World Vision calls on Australia to accept extra 20,000 Afghan refugees

A brain drain in Afghanistan would be devastating for the country, and the brightest Afghans will be critical in holding the Islamic Emirate of Afghanistan to account in maintaining two decades of development gains, World Vision Australia said.

The international aid organisation also said Australia should step up and open its arms to Afghans who fear for their safety, and welcome 20,000 refugees into the country.

World Vision Australia said important development gains had been made in the country in the past 20 years, and both male and female Afghans who want to stay must be guaranteed safety, security and dignity from the Taliban.

“We know there are fear in people’s hearts and they are running, there is a lot of anxiety as they remember what life was like 20 years ago under the Taliban rule,” said World Vision Afghanistan National Director Asuntha Charles.

“But we hope the assurances that the Islamic Emirate of Afghanistan have made both publicly and privately that we can continue our operations will be upheld – and we don’t see a brain drain from this country. The ongoing development of Afghanistan is dependent on retaining our brightest and best, and it is our hope that the men and women who want to stay in this country will be safe and respected, and afforded a dignified life.”

World Vision CEO Daniel Wordsworth said the situation in Afghanistan was heartbreaking, but one way Australians could help was to show compassion in the form of a refugee intake, given its recent military engagement there.

Thousands of Afghan children who will suffer if the country does not act to resettle vulnerable refugees and displaced families immediately.

“We have been here before. Australia opened its doors to thousands of Vietnamese who became refugees as a result of the Vietnam War – a war that saw 60,000 Australians serve over 10 years, with over 500 making the ultimate sacrifice.

“Prime Minister Malcolm Fraser allowed more than 50,000 Vietnamese to restart their lives in Australia. Then, as now, there were thousands of people worried about their futures. It was a compassionate and courageous decision then, but was the right thing to do – as it is today.”

Many of those refugees made Australia their home and have made a remarkable contribution to our country, he said. Mr Wordsworth welcomed the initial allocation made on Wednesday of 3000 places within the existing humanitarian intake and was encouraged to learn that this number would increase over this year.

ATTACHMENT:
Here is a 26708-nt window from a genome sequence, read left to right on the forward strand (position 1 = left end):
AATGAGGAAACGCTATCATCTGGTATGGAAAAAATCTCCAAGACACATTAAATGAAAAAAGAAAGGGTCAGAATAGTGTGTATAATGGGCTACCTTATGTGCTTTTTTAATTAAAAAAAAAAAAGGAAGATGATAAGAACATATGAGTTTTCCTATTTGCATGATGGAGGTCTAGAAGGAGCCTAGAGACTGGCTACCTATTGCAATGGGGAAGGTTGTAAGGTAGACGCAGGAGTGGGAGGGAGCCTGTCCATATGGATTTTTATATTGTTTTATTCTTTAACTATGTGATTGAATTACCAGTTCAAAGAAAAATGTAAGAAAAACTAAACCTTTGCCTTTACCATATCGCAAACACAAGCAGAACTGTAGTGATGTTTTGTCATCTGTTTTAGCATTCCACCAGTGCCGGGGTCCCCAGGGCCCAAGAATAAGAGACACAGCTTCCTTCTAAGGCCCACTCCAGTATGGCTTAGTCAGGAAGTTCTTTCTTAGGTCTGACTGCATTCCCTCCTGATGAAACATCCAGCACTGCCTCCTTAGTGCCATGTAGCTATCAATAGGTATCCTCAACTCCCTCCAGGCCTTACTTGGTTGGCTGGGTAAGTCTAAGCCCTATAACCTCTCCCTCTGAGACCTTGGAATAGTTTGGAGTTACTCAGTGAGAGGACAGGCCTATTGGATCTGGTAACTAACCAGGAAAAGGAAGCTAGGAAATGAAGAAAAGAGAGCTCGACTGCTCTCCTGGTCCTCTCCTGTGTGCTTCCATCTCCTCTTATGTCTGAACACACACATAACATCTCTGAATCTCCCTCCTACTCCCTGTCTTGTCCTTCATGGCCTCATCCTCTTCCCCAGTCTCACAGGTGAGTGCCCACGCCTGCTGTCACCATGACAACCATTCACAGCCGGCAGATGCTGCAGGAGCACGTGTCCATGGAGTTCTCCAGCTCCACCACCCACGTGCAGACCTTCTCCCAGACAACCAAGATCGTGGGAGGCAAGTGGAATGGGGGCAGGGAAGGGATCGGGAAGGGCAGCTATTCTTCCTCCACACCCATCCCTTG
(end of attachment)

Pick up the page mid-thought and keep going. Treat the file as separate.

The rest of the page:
“Australia now understands it has a responsibility to protect vulnerable Afghans and should create a special one-off intake of 20,000 additional humanitarian places, phased in over the coming years.”

Mr Wordsworth said World Vision had already been responding to the humanitarian needs of internally displaced people under the current declaration, but were expecting an influx of refugees into neighbouring countries.

Reports from Afghanistan show children are facing uncertainty over where their next meal will come from, he said. More than 13 million people in Afghanistan are facing crisis levels of hunger, or even worse*, according to the World Food Programme.

“Decades of war, displacement and now a looming famine represent a huge humanitarian catastrophe that has now escalated. Every single child and family are basically at breaking point.”

As World Vision continues its own humanitarian response, it said Australia should work with governments in the region to keep borders open and strengthen preparedness plans in the case of a looming mass refugee influx across borders.

An offer of 20,000 extra humanitarian places would be consistent with the commitment made by Canada this week, Mr Wordsworth said.

Australia had previously announced an additional 12,000 humanitarian places for Syrian and Iraqi refugees in recent years.

For more information please contact: Mike Bruce on 0403 920 189 or

*IPC 3 hunger level or worse

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